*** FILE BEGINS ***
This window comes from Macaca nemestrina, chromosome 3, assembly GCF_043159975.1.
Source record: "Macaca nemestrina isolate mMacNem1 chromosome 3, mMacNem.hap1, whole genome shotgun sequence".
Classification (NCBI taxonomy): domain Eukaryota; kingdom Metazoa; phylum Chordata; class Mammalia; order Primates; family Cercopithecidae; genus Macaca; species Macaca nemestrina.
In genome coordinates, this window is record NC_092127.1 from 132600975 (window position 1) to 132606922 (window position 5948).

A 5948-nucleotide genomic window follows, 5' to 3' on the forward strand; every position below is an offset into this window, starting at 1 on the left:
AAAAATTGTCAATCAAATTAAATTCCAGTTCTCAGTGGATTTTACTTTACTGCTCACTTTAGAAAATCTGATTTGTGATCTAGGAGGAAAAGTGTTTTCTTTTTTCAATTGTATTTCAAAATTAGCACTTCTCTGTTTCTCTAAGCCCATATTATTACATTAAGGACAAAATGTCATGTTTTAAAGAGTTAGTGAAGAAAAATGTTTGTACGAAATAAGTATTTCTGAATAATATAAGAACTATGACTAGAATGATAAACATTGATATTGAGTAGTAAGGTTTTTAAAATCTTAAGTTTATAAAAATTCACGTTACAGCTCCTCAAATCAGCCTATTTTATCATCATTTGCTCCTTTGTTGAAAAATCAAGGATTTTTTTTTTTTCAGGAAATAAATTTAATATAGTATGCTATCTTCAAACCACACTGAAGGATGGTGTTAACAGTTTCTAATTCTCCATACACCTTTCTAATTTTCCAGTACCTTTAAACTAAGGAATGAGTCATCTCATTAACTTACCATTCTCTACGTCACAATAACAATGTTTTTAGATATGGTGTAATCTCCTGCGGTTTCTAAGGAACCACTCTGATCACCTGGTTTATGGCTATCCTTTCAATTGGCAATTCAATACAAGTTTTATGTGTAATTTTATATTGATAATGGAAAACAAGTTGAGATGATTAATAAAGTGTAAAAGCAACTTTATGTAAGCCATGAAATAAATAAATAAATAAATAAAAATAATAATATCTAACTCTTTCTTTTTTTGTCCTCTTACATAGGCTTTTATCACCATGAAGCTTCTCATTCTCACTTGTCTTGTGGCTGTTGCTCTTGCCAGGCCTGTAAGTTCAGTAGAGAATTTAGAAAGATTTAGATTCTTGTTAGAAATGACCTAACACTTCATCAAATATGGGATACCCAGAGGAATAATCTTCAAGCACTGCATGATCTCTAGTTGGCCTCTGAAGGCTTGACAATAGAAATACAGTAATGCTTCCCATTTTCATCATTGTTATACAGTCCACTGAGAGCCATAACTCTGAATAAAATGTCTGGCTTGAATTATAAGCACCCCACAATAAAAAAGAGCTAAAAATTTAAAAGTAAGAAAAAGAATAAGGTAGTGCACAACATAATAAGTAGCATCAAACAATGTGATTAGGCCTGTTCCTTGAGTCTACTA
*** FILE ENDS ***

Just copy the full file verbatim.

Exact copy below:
This window comes from Macaca nemestrina, chromosome 3, assembly GCF_043159975.1.
Source record: "Macaca nemestrina isolate mMacNem1 chromosome 3, mMacNem.hap1, whole genome shotgun sequence".
Classification (NCBI taxonomy): domain Eukaryota; kingdom Metazoa; phylum Chordata; class Mammalia; order Primates; family Cercopithecidae; genus Macaca; species Macaca nemestrina.
In genome coordinates, this window is record NC_092127.1 from 132600975 (window position 1) to 132606922 (window position 5948).

A 5948-nucleotide genomic window follows, 5' to 3' on the forward strand; every position below is an offset into this window, starting at 1 on the left:
AAAAATTGTCAATCAAATTAAATTCCAGTTCTCAGTGGATTTTACTTTACTGCTCACTTTAGAAAATCTGATTTGTGATCTAGGAGGAAAAGTGTTTTCTTTTTTCAATTGTATTTCAAAATTAGCACTTCTCTGTTTCTCTAAGCCCATATTATTACATTAAGGACAAAATGTCATGTTTTAAAGAGTTAGTGAAGAAAAATGTTTGTACGAAATAAGTATTTCTGAATAATATAAGAACTATGACTAGAATGATAAACATTGATATTGAGTAGTAAGGTTTTTAAAATCTTAAGTTTATAAAAATTCACGTTACAGCTCCTCAAATCAGCCTATTTTATCATCATTTGCTCCTTTGTTGAAAAATCAAGGATTTTTTTTTTTTCAGGAAATAAATTTAATATAGTATGCTATCTTCAAACCACACTGAAGGATGGTGTTAACAGTTTCTAATTCTCCATACACCTTTCTAATTTTCCAGTACCTTTAAACTAAGGAATGAGTCATCTCATTAACTTACCATTCTCTACGTCACAATAACAATGTTTTTAGATATGGTGTAATCTCCTGCGGTTTCTAAGGAACCACTCTGATCACCTGGTTTATGGCTATCCTTTCAATTGGCAATTCAATACAAGTTTTATGTGTAATTTTATATTGATAATGGAAAACAAGTTGAGATGATTAATAAAGTGTAAAAGCAACTTTATGTAAGCCATGAAATAAATAAATAAATAAATAAAAATAATAATATCTAACTCTTTCTTTTTTTGTCCTCTTACATAGGCTTTTATCACCATGAAGCTTCTCATTCTCACTTGTCTTGTGGCTGTTGCTCTTGCCAGGCCTGTAAGTTCAGTAGAGAATTTAGAAAGATTTAGATTCTTGTTAGAAATGACCTAACACTTCATCAAATATGGGATACCCAGAGGAATAATCTTCAAGCACTGCATGATCTCTAGTTGGCCTCTGAAGGCTTGACAATAGAAATACAGTAATGCTTCCCATTTTCATCATTGTTATACAGTCCACTGAGAGCCATAACTCTGAATAAAATGTCTGGCTTGAATTATAAGCACCCCACAATAAAAAAGAGCTAAAAATTTAAAAGTAAGAAAAAGAATAAGGTAGTGCACAACATAATAAGTAGCATCAAACAATGTGATTAGGCCTGTTCCTTGAGTCTACTA